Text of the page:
There is an immense difference between one who must form a good, a kingdom, and one who must receive it in order to enjoy it. Jesus came upon earth to expiate, to redeem, to save man; and in order to do this He had to receive the pains of creatures, and take them upon Himself as if they were His own. His Divine Mama, who was to be Co-Redemptrix, was not to be dissimilar from Him; rather, the five drops of blood which She gave Jesus from Her most pure Heart in order to form His little Humanity, came out of Her crucified Heart. For God the pains were offices which He came to fulfill, therefore they were all voluntary pains, not impositions of a fragile nature.

In spite of so many pains of theirs, which They had in order to carry out their office, highest happiness, unending and ever new joys, continuous Paradise, were inseparable from Jesus and from His  Queen Mother.

Just as the nature of the sun is to give light, and that of water to quench one’s thirst, that of fire to warm and to turn everything into fire – and if they did not do so, they would lose their nature – so it is the nature of the Divine Will to make happiness, joy and Paradise arise, wherever It reigns. Will of God and unhappiness does not exist, nor can exist; or, Its complete fullness does not exist, and this is why the rivulets of the human will form bitternesses for the poor creature.

Even when Jesus was on the Cross, and His Mama was crucified at His divine feet, perfect happiness never disassociated from Him; and if this could happen, Jesus would have had to go out of the Divine Will, disassociate Himself from the divine nature, and act only with the human will and nature. Therefore, His pains were all voluntary, chosen by Himself as the office which He came to fulfill – they were not fruits of the human nature, of fragility, or of the imposition of a degraded nature.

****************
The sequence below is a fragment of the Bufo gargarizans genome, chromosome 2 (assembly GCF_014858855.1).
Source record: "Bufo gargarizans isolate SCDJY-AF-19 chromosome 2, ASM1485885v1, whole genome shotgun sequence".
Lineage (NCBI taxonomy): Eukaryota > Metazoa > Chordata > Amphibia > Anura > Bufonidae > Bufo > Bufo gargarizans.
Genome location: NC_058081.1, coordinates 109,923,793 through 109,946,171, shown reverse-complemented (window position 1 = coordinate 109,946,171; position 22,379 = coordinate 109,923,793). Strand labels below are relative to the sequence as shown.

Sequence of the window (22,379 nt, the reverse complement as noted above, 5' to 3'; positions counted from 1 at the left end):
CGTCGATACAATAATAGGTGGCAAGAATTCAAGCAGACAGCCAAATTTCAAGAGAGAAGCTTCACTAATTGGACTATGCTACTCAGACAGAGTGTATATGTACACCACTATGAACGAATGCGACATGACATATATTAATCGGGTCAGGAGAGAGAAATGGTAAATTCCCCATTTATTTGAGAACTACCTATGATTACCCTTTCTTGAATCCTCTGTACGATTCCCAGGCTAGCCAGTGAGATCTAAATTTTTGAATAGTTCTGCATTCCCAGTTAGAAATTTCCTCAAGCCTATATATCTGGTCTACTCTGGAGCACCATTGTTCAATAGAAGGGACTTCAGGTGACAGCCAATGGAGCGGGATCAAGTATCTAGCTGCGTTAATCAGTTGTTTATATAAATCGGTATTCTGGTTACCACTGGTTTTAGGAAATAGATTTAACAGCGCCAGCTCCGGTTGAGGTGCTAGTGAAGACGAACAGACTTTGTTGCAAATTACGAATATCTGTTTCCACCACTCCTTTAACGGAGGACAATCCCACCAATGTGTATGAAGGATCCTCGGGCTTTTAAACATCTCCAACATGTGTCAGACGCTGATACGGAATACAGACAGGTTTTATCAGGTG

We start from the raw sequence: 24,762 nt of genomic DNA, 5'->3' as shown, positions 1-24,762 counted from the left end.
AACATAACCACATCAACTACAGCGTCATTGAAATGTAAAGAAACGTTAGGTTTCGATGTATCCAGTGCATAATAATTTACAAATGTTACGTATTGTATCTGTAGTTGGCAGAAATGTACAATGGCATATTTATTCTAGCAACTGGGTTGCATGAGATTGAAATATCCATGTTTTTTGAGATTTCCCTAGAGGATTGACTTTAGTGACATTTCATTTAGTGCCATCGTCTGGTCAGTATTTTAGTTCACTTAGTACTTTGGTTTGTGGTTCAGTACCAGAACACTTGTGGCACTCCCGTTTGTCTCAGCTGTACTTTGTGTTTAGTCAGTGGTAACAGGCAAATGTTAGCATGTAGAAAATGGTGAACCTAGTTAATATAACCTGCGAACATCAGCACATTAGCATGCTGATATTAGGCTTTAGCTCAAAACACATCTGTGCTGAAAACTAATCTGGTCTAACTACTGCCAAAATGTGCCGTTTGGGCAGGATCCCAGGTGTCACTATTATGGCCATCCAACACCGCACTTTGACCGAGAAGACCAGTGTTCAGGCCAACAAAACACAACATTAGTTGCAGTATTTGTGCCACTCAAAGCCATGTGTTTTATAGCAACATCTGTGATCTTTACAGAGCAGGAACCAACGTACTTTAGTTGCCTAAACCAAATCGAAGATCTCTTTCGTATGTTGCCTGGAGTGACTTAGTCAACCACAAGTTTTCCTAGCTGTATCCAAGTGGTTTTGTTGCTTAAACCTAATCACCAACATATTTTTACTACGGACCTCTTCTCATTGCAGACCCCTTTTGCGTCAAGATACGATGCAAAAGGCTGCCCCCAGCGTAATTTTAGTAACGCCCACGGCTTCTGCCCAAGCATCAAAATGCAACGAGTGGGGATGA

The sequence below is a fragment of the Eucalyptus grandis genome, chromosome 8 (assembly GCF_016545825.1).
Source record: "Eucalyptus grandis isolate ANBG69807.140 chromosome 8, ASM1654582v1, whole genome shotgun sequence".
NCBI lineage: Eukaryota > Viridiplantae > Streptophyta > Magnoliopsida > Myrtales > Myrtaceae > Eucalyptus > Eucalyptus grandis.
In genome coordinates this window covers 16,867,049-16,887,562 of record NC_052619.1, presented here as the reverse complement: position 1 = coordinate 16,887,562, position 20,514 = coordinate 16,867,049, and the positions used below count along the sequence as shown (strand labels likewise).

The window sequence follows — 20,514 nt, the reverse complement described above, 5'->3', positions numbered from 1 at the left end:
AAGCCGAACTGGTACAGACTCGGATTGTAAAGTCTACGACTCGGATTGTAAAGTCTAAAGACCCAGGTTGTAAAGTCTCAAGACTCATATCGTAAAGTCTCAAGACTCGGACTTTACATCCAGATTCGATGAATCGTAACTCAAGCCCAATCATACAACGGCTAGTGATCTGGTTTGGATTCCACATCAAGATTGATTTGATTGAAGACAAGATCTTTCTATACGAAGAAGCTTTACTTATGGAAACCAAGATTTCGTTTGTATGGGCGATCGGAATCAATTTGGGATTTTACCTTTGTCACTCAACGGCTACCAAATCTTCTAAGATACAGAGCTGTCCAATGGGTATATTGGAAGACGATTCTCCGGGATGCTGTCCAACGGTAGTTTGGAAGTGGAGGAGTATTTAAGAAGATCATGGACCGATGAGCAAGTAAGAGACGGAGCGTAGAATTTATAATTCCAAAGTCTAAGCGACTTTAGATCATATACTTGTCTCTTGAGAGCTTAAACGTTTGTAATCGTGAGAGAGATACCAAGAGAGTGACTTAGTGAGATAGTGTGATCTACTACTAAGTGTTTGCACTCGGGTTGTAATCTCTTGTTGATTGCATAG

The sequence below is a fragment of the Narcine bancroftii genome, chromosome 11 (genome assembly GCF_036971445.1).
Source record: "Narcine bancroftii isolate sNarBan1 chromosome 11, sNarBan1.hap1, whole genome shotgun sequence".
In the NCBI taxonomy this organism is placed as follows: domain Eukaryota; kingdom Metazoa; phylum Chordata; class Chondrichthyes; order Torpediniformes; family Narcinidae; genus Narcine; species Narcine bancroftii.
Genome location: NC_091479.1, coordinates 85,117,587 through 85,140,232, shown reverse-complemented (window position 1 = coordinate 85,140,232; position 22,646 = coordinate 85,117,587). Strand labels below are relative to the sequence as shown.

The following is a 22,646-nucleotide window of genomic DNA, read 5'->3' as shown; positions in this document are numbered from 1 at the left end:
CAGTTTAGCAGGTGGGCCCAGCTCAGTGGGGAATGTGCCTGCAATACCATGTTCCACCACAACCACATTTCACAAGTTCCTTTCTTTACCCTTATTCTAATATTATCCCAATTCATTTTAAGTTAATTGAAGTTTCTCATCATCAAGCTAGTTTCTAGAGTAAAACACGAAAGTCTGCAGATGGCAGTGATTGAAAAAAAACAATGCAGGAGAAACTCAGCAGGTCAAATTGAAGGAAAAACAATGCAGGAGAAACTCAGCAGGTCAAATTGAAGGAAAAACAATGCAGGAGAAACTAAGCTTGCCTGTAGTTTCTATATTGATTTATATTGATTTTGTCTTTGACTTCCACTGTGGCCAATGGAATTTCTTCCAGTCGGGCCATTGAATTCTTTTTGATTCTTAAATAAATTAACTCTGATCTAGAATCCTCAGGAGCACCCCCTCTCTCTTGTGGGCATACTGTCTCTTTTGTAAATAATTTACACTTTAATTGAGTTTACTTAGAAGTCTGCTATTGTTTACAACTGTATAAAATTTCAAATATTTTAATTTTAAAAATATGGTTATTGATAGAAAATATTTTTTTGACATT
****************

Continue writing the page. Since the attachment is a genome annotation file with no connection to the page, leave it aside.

This was also the victim's office accomplished by Luisa. Jesus asked her if, voluntarily, she would accept; and she, with full will, accepted, and pronounced the Fiat.

Voluntary pains have such power over the Divinity, as to have the strength, the empire, to tear the womb of the Celestial Father, and from this tearing which they form in God, make seas of graces overflow, forming the triumph of the Supreme Majesty and the triumph of the creature who possesses this empire of her voluntary pains. Therefore, both for the great portent of Redemption and for the great prodigy of the Kingdom of the Fiat, voluntary pains were needed - pains of office, which were to be animated by a Divine Will; and holding empire over God and over creatures, they were to give the great good which their office enclosed.



Don Marco